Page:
Local governments in Dang arrange vehicles for migrants heading home on footDang, the gateway to hilly districts such as Rolpa, Rukum, Pyuthan and Salyan, has seen a surge in the number of migrants trying to go home.
Lal Bahadur Dangi, 43, a resident of Madi in Rolpa district, had been working as a porter at the Kalimati fruits and vegetables market in Kathmandu for the past 20 years. After the nationwide lockdown was announced to contain the spread of Covid-19, he stayed in his rented room for a few days, but with every passing day, Dangi began toying with the idea of leaving as he was running out of money.
“I waited for the lockdown to be lifted,” said Dangi. “But I was running out of food. I was worried I would spend all my savings if I stayed in Kathmandu without a job,” said Dang. “I then decided to walk home.”
Dangi reached Ghorahi, Dang on the fifth day of his journey, on Saturday evening. “It was a difficult journey with incomparable pain and suffering,” Dangi told the Post. According to him, he walked all the way from Kathmandu, occasionally hitching rides on trucks.
Like Dangi, 25-year-old Gita Nepali, a resident of Runtigadhi in Rolpa, started walking from Parsa with her six-year-old daughter. Nepali, who worked at a brick kiln in Chainpur, finally decided to head home as the lockdown was extended for the third time. “It took us two days and two nights to reach Ghorahi. It’s been very difficult for me making this journey with my little daughter.”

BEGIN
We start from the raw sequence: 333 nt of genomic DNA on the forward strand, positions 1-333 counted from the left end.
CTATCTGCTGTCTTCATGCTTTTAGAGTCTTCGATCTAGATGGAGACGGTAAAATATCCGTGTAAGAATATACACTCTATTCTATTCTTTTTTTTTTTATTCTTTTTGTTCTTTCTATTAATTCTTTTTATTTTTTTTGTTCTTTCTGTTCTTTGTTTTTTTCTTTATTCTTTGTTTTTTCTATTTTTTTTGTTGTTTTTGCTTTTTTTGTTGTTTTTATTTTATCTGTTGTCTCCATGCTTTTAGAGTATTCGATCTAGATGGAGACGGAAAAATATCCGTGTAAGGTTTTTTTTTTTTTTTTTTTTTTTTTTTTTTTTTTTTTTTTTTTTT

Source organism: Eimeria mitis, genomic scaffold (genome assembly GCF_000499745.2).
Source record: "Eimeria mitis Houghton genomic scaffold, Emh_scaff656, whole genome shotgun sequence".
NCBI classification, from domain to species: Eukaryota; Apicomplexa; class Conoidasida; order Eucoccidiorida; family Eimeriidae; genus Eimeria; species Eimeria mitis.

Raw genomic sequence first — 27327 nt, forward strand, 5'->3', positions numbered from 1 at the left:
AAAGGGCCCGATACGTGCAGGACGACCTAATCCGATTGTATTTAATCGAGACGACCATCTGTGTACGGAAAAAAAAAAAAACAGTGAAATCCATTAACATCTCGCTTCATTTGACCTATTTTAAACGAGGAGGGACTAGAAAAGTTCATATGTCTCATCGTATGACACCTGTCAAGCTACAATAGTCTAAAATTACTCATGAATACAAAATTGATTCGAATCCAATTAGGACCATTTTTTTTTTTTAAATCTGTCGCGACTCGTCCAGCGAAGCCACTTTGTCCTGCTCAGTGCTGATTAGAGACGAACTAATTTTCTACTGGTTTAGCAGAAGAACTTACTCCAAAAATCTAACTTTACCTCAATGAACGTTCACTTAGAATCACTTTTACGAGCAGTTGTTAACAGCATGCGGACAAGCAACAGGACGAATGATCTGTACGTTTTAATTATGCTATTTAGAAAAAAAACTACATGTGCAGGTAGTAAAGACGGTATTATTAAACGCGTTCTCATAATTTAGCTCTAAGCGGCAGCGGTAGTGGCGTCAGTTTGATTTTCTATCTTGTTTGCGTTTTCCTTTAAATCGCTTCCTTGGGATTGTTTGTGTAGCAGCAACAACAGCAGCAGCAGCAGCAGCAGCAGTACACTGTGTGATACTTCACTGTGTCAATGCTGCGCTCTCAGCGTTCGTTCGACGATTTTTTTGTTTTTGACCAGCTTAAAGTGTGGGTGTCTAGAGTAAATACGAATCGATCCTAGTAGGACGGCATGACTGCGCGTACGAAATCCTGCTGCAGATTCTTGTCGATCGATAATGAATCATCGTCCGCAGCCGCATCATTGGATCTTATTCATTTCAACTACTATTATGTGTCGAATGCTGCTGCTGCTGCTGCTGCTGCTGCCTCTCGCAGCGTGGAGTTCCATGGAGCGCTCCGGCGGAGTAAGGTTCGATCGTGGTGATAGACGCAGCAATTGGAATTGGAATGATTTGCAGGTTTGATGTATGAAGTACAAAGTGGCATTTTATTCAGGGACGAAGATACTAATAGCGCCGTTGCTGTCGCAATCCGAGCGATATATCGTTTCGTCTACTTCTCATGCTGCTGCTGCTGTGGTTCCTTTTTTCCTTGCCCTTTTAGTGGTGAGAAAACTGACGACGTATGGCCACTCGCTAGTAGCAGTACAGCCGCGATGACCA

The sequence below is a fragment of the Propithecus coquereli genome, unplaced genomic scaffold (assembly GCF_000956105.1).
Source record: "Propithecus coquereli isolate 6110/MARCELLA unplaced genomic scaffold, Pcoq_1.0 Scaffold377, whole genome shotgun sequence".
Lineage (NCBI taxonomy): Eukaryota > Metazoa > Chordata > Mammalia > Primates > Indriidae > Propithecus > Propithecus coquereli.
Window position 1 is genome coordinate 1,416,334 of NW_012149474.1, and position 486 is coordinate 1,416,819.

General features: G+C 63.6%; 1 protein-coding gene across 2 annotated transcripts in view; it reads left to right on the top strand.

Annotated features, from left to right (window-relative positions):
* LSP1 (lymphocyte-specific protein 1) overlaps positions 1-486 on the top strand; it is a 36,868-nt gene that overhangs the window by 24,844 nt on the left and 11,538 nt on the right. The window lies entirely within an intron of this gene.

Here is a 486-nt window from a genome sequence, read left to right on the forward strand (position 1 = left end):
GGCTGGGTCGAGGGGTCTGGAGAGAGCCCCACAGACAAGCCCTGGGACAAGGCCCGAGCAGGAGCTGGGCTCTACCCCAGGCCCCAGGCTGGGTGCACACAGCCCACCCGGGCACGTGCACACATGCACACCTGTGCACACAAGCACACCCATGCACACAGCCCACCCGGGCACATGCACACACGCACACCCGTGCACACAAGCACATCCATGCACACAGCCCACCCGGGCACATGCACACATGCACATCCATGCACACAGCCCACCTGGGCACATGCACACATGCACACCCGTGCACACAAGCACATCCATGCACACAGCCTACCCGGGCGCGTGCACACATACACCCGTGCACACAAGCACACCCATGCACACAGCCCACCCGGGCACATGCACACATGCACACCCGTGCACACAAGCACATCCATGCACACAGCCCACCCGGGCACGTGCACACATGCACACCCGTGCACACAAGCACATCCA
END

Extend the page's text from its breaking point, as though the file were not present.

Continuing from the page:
Along with Dangi and Nepal, 73 others stranded in Dang got on buses heading to Rolpa arranged by Ghorahi Sub-Metropolitan City on Saturday. The 73, most of them daily wage earners, came to Dang from Kathmandu, Pokhara, Sindhupalchok, Dhading, Gorkha, Chitwan and Parsa.
Mayor Narulal Chaudhary said the city decided to arrange vehicles to take the stranded to home. “We still have people coming to Dang on foot to make their way home. We are making arrangements for more vehicles,” he said.
Similarly, various organisations are providing the people walking home food and shelter. The local chapter of Nepal Chamber of Commerce and Industry, various transportation companies, other social organisations and individuals have been providing the local government help to send the migrants home..
As Dang is the gateway for many districts including Rolpa, Rukum, Pyuthan and Salyan, a huge number of people trying to get home have arrived in Dang after the lockdown. According to Ghanshyam Pandey, mayor of Tulsipur Sub-metropolis in Dang, as many as 302 people from various districts arrived in Tulsipur during the last three days alone.
Various local governments in Dang have set up health desks to conduct health checks of those homebound. “We had examined 182 people by Saturday midnight,” said Bimal KC, public health inspector at Tulsipur Sub-metropolis.
Frequently asked questions about the coronavirus outbreak
UPDATED as of August 8, 2020
What is Covid-19?